Whether you’re employed or not, navigating a job search or exploring career path options can be taxing. Working with a recruiter should be a pleasant and relatively seamless process, but that unfortunately doesn’t always happen – leaving people with a less-than-stellar feeling towards working with a recruiter ever again. While it’s unfair to lump all recruiters and professional staffing consulting firms all into the same pile, it is completely understandable reaction for someone who has been disappointed with the service they received.
We heard of one such experience from *Bryce, a talented Software Architect who had his job put in jeopardy and had the relationship with his employer strained, because of one unprofessional recruiter. After hearing his story, we offered our thoughts and advice to help educate and prepare him (and others) when they are working with recruiters.
I worked my butt off to land a solid job right out of school, in the field that I wanted and for a good employer. I had never worked with a recruiter before, probably because I didn’t have enough “experience” in their eyes at the time. Fast forward a bit, and now I’ve been working in my field for 4 years. One year at my first employer right out of school, and 3 at my current employer. I was contacted through LinkedIn by a recruiter we’ll call “Trisha.”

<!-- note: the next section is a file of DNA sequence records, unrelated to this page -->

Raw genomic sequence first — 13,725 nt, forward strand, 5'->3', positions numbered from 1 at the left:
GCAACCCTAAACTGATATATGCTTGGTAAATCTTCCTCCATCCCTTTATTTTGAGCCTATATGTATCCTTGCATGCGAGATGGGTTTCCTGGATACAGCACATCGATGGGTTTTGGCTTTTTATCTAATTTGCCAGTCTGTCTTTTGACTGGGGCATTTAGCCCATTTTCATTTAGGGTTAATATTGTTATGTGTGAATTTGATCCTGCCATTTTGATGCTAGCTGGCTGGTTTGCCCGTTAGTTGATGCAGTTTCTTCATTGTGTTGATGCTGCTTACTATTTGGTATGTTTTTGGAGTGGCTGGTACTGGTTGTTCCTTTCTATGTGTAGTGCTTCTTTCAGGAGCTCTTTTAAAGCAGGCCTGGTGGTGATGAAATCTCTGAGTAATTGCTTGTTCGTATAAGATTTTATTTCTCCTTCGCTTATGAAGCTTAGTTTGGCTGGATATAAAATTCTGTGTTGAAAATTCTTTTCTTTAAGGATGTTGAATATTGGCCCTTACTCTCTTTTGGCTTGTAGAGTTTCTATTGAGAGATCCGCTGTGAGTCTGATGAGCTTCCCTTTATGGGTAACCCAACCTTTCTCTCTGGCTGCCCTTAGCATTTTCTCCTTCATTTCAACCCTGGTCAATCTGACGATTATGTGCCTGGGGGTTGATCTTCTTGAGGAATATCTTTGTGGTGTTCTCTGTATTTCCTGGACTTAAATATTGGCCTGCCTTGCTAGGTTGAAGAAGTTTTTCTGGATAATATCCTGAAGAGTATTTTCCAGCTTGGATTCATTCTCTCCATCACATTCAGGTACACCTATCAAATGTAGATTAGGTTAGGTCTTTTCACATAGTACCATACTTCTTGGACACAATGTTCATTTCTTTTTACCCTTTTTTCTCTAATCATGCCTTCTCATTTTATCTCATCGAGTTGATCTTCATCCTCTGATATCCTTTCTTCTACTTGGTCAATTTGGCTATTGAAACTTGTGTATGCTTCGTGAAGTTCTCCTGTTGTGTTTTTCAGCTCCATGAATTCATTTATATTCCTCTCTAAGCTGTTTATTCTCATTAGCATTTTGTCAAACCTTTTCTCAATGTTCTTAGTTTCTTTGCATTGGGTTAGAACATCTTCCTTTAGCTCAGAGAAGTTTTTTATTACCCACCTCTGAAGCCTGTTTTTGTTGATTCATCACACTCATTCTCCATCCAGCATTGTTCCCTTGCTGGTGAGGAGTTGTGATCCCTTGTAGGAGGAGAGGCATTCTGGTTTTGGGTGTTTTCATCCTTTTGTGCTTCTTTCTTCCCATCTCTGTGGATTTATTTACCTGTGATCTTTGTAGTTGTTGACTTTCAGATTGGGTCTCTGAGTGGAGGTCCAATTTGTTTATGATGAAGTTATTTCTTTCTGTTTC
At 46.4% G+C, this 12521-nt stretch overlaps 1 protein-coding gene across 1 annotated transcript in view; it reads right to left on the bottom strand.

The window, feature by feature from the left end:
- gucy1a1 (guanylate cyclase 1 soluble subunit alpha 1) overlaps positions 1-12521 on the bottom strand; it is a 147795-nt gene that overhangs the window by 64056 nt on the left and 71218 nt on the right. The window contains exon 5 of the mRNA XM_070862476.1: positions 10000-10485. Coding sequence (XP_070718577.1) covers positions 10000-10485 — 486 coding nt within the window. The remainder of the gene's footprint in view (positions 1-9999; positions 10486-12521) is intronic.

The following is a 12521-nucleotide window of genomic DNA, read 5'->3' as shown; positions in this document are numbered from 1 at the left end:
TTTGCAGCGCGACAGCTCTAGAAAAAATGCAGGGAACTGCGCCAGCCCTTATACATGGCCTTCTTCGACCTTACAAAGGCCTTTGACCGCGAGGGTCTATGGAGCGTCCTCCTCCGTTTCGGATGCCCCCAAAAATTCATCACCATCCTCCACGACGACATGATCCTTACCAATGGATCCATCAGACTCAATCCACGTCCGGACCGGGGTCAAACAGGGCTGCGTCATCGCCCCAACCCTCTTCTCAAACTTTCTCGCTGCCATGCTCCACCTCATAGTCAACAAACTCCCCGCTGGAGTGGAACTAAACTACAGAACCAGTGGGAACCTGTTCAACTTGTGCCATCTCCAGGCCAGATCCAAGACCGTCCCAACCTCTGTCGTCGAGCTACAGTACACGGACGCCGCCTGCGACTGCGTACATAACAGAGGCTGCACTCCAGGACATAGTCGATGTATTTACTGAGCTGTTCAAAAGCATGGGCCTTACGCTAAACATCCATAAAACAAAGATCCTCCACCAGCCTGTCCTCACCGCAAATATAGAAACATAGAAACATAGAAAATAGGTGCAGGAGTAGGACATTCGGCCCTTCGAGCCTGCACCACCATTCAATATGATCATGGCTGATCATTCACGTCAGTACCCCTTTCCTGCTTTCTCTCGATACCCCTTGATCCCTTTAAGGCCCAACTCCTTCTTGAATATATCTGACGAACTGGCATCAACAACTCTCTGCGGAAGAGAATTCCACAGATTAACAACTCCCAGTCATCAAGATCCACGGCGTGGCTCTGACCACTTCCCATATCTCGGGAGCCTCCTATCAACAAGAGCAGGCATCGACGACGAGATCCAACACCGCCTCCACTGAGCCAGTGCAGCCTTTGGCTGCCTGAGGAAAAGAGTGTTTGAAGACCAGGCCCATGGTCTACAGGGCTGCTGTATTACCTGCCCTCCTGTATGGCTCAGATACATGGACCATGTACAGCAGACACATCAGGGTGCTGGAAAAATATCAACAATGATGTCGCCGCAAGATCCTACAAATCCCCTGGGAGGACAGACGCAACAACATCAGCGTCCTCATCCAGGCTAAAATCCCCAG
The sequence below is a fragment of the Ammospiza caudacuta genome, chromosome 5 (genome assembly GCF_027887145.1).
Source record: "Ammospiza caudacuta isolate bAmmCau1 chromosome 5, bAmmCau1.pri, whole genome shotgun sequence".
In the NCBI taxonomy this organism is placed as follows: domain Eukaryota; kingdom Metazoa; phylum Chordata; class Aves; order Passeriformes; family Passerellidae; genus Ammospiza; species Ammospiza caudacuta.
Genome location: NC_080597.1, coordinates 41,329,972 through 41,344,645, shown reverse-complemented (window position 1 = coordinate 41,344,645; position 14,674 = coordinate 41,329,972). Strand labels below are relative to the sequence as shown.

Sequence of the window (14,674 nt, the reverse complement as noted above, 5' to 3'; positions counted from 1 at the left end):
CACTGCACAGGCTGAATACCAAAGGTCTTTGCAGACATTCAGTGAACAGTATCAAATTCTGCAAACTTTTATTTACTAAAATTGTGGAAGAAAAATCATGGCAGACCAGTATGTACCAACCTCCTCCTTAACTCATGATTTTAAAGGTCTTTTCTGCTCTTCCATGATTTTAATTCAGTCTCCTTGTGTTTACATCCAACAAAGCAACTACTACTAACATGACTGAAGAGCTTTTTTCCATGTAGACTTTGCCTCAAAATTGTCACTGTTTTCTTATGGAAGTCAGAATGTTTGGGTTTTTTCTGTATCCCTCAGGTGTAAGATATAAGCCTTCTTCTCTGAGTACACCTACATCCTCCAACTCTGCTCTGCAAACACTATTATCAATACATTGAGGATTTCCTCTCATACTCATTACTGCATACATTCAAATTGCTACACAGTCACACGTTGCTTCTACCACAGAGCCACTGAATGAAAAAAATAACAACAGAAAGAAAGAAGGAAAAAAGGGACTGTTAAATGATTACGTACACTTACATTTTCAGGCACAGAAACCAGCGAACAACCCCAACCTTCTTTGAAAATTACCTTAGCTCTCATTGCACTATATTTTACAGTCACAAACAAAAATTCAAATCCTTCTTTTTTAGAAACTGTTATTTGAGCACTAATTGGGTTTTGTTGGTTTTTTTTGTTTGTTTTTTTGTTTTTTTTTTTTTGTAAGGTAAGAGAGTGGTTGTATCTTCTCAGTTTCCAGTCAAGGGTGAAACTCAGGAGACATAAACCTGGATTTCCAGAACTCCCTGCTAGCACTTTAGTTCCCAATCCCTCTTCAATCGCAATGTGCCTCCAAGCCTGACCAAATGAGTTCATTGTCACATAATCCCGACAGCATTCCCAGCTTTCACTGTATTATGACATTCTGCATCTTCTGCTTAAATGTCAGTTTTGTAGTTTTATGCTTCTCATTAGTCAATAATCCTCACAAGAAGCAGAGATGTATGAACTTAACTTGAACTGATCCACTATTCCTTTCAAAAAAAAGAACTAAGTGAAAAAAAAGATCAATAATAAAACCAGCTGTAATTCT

She requested to connect with me, so having been told I should always accept requests to connect with recruiters (because you never know when you might want to work with them), I accepted. Almost immediately after we connected, she sent me a message asking if she could send me some details on a position that she was seeking to fill for one of her clients, “an amazing employer.”
Now mind you, my current employer has always treated me fair and good, but I figured it couldn’t hurt to at least hear her out. So I told her that would be fine and to send it to a personal email address that I gave her, the same one also listed on my LinkedIn. I also let her know that if I were interested, I would reach out to her directly through LinkedIn. I thanked her for her time and went on about my day.
The next morning, I saw an email from Trisha in my personal inbox, asking if I had an opportunity to review the opportunity and if I had any questions. I admit, I had not had a chance and was on my way into work. I was sort of bugged that she was already contacting me, as I had just received the information yesterday, but I figured she was just doing her job.
When I got into work, I replied to her from my mobile and let her know that I had not, and that again, if I were interested, I would contact her directly. She replied letting me know that this was a “hot” opportunity and she was looking to submit interested parties right away.